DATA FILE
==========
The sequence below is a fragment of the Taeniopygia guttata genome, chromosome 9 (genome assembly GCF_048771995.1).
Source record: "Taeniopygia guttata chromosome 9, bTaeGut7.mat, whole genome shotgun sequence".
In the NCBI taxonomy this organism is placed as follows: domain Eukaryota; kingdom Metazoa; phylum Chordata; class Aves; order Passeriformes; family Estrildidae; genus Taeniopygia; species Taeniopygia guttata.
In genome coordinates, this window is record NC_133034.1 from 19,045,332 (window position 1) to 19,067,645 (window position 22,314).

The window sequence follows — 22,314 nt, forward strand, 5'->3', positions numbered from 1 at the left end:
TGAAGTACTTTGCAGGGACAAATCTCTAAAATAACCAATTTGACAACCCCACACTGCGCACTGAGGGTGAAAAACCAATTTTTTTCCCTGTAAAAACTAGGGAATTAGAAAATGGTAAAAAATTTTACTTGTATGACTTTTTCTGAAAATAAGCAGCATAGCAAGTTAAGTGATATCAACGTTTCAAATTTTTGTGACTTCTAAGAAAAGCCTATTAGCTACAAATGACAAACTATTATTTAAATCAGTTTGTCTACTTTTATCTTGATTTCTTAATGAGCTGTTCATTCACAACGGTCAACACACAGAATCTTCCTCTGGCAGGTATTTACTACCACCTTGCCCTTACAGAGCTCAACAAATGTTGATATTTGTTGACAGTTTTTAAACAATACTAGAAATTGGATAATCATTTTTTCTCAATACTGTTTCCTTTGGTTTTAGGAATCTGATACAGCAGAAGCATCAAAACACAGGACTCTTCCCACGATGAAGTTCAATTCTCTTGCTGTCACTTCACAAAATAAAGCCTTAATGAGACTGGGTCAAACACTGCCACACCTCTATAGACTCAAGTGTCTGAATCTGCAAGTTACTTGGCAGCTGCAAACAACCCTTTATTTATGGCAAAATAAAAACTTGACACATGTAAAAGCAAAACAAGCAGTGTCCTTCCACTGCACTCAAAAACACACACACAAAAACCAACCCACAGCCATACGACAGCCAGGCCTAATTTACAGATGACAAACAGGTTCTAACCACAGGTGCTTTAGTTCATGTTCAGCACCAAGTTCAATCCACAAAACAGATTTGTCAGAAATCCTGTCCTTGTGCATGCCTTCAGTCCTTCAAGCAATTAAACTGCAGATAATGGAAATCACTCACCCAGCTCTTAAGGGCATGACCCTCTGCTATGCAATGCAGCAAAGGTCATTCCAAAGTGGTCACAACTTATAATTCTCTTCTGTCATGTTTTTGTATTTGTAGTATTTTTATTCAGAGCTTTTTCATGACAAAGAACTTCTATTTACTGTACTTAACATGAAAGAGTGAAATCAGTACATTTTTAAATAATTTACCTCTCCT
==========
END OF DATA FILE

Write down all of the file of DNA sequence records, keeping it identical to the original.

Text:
The sequence below is a fragment of the Taeniopygia guttata genome, chromosome 9 (genome assembly GCF_048771995.1).
Source record: "Taeniopygia guttata chromosome 9, bTaeGut7.mat, whole genome shotgun sequence".
In the NCBI taxonomy this organism is placed as follows: domain Eukaryota; kingdom Metazoa; phylum Chordata; class Aves; order Passeriformes; family Estrildidae; genus Taeniopygia; species Taeniopygia guttata.
In genome coordinates, this window is record NC_133034.1 from 19,045,332 (window position 1) to 19,067,645 (window position 22,314).

The window sequence follows — 22,314 nt, forward strand, 5'->3', positions numbered from 1 at the left end:
TGAAGTACTTTGCAGGGACAAATCTCTAAAATAACCAATTTGACAACCCCACACTGCGCACTGAGGGTGAAAAACCAATTTTTTTCCCTGTAAAAACTAGGGAATTAGAAAATGGTAAAAAATTTTACTTGTATGACTTTTTCTGAAAATAAGCAGCATAGCAAGTTAAGTGATATCAACGTTTCAAATTTTTGTGACTTCTAAGAAAAGCCTATTAGCTACAAATGACAAACTATTATTTAAATCAGTTTGTCTACTTTTATCTTGATTTCTTAATGAGCTGTTCATTCACAACGGTCAACACACAGAATCTTCCTCTGGCAGGTATTTACTACCACCTTGCCCTTACAGAGCTCAACAAATGTTGATATTTGTTGACAGTTTTTAAACAATACTAGAAATTGGATAATCATTTTTTCTCAATACTGTTTCCTTTGGTTTTAGGAATCTGATACAGCAGAAGCATCAAAACACAGGACTCTTCCCACGATGAAGTTCAATTCTCTTGCTGTCACTTCACAAAATAAAGCCTTAATGAGACTGGGTCAAACACTGCCACACCTCTATAGACTCAAGTGTCTGAATCTGCAAGTTACTTGGCAGCTGCAAACAACCCTTTATTTATGGCAAAATAAAAACTTGACACATGTAAAAGCAAAACAAGCAGTGTCCTTCCACTGCACTCAAAAACACACACACAAAAACCAACCCACAGCCATACGACAGCCAGGCCTAATTTACAGATGACAAACAGGTTCTAACCACAGGTGCTTTAGTTCATGTTCAGCACCAAGTTCAATCCACAAAACAGATTTGTCAGAAATCCTGTCCTTGTGCATGCCTTCAGTCCTTCAAGCAATTAAACTGCAGATAATGGAAATCACTCACCCAGCTCTTAAGGGCATGACCCTCTGCTATGCAATGCAGCAAAGGTCATTCCAAAGTGGTCACAACTTATAATTCTCTTCTGTCATGTTTTTGTATTTGTAGTATTTTTATTCAGAGCTTTTTCATGACAAAGAACTTCTATTTACTGTACTTAACATGAAAGAGTGAAATCAGTACATTTTTAAATAATTTACCTCTCCT